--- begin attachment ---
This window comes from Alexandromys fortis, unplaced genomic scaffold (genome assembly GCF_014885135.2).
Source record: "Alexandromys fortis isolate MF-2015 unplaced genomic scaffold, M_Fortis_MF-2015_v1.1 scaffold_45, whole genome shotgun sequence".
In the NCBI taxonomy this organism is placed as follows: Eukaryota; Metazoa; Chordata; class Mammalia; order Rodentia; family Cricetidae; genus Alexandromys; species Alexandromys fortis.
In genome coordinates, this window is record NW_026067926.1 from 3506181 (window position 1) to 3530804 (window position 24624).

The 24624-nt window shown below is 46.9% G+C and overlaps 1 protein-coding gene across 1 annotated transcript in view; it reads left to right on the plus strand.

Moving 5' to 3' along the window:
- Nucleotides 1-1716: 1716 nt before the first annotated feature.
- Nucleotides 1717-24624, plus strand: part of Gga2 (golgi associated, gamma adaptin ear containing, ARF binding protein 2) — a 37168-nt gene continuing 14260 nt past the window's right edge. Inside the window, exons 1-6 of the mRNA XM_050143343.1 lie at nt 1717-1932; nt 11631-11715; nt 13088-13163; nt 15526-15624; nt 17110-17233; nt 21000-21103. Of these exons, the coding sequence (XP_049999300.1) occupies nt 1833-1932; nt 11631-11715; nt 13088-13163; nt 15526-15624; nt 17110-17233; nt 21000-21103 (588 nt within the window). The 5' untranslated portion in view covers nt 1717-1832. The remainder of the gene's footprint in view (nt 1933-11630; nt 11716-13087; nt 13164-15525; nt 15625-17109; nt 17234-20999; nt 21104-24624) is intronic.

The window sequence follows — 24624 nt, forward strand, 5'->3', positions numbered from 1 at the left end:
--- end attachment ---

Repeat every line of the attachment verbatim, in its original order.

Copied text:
This window comes from Alexandromys fortis, unplaced genomic scaffold (genome assembly GCF_014885135.2).
Source record: "Alexandromys fortis isolate MF-2015 unplaced genomic scaffold, M_Fortis_MF-2015_v1.1 scaffold_45, whole genome shotgun sequence".
In the NCBI taxonomy this organism is placed as follows: Eukaryota; Metazoa; Chordata; class Mammalia; order Rodentia; family Cricetidae; genus Alexandromys; species Alexandromys fortis.
In genome coordinates, this window is record NW_026067926.1 from 3506181 (window position 1) to 3530804 (window position 24624).

The 24624-nt window shown below is 46.9% G+C and overlaps 1 protein-coding gene across 1 annotated transcript in view; it reads left to right on the plus strand.

Moving 5' to 3' along the window:
- Nucleotides 1-1716: 1716 nt before the first annotated feature.
- Nucleotides 1717-24624, plus strand: part of Gga2 (golgi associated, gamma adaptin ear containing, ARF binding protein 2) — a 37168-nt gene continuing 14260 nt past the window's right edge. Inside the window, exons 1-6 of the mRNA XM_050143343.1 lie at nt 1717-1932; nt 11631-11715; nt 13088-13163; nt 15526-15624; nt 17110-17233; nt 21000-21103. Of these exons, the coding sequence (XP_049999300.1) occupies nt 1833-1932; nt 11631-11715; nt 13088-13163; nt 15526-15624; nt 17110-17233; nt 21000-21103 (588 nt within the window). The 5' untranslated portion in view covers nt 1717-1832. The remainder of the gene's footprint in view (nt 1933-11630; nt 11716-13087; nt 13164-15525; nt 15625-17109; nt 17234-20999; nt 21104-24624) is intronic.

The window sequence follows — 24624 nt, forward strand, 5'->3', positions numbered from 1 at the left end: